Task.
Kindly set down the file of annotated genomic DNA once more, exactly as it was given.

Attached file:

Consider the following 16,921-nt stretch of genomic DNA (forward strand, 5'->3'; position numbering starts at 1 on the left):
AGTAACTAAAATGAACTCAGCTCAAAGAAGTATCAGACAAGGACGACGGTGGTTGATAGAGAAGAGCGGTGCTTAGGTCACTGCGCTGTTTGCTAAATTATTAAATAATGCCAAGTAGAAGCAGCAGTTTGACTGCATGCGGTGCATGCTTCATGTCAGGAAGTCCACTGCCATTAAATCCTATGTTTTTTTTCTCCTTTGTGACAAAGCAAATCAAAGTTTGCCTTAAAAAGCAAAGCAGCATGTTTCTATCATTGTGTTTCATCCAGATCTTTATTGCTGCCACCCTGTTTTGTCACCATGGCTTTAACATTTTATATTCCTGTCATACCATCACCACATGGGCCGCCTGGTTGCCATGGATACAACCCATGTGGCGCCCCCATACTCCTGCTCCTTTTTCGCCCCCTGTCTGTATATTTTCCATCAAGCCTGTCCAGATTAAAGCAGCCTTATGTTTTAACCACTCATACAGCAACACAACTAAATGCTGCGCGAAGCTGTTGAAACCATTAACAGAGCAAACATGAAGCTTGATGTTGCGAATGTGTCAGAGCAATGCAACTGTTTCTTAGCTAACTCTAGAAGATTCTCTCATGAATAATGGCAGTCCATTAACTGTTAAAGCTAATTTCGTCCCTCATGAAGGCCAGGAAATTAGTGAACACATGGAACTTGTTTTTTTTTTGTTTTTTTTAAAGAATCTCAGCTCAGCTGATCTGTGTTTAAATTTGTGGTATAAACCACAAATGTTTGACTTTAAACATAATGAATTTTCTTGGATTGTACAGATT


Consider the following 16,921-nt stretch of genomic DNA (forward strand, 5'->3'; position numbering starts at 1 on the left):
AGTAACTAAAATGAACTCAGCTCAAAGAAGTATCAGACAAGGACGACGGTGGTTGATAGAGAAGAGCGGTGCTTAGGTCACTGCGCTGTTTGCTAAATTATTAAATAATGCCAAGTAGAAGCAGCAGTTTGACTGCATGCGGTGCATGCTTCATGTCAGGAAGTCCACTGCCATTAAATCCTATGTTTTTTTTCTCCTTTGTGACAAAGCAAATCAAAGTTTGCCTTAAAAAGCAAAGCAGCATGTTTCTATCATTGTGTTTCATCCAGATCTTTATTGCTGCCACCCTGTTTTGTCACCATGGCTTTAACATTTTATATTCCTGTCATACCATCACCACATGGGCCGCCTGGTTGCCATGGATACAACCCATGTGGCGCCCCCATACTCCTGCTCCTTTTTCGCCCCCTGTCTGTATATTTTCCATCAAGCCTGTCCAGATTAAAGCAGCCTTATGTTTTAACCACTCATACAGCAACACAACTAAATGCTGCGCGAAGCTGTTGAAACCATTAACAGAGCAAACATGAAGCTTGATGTTGCGAATGTGTCAGAGCAATGCAACTGTTTCTTAGCTAACTCTAGAAGATTCTCTCATGAATAATGGCAGTCCATTAACTGTTAAAGCTAATTTCGTCCCTCATGAAGGCCAGGAAATTAGTGAACACATGGAACTTGTTTTTTTTTTGTTTTTTTTAAAGAATCTCAGCTCAGCTGATCTGTGTTTAAATTTGTGGTATAAACCACAAATGTTTGACTTTAAACATAATGAATTTTCTTGGATTGTACAGATT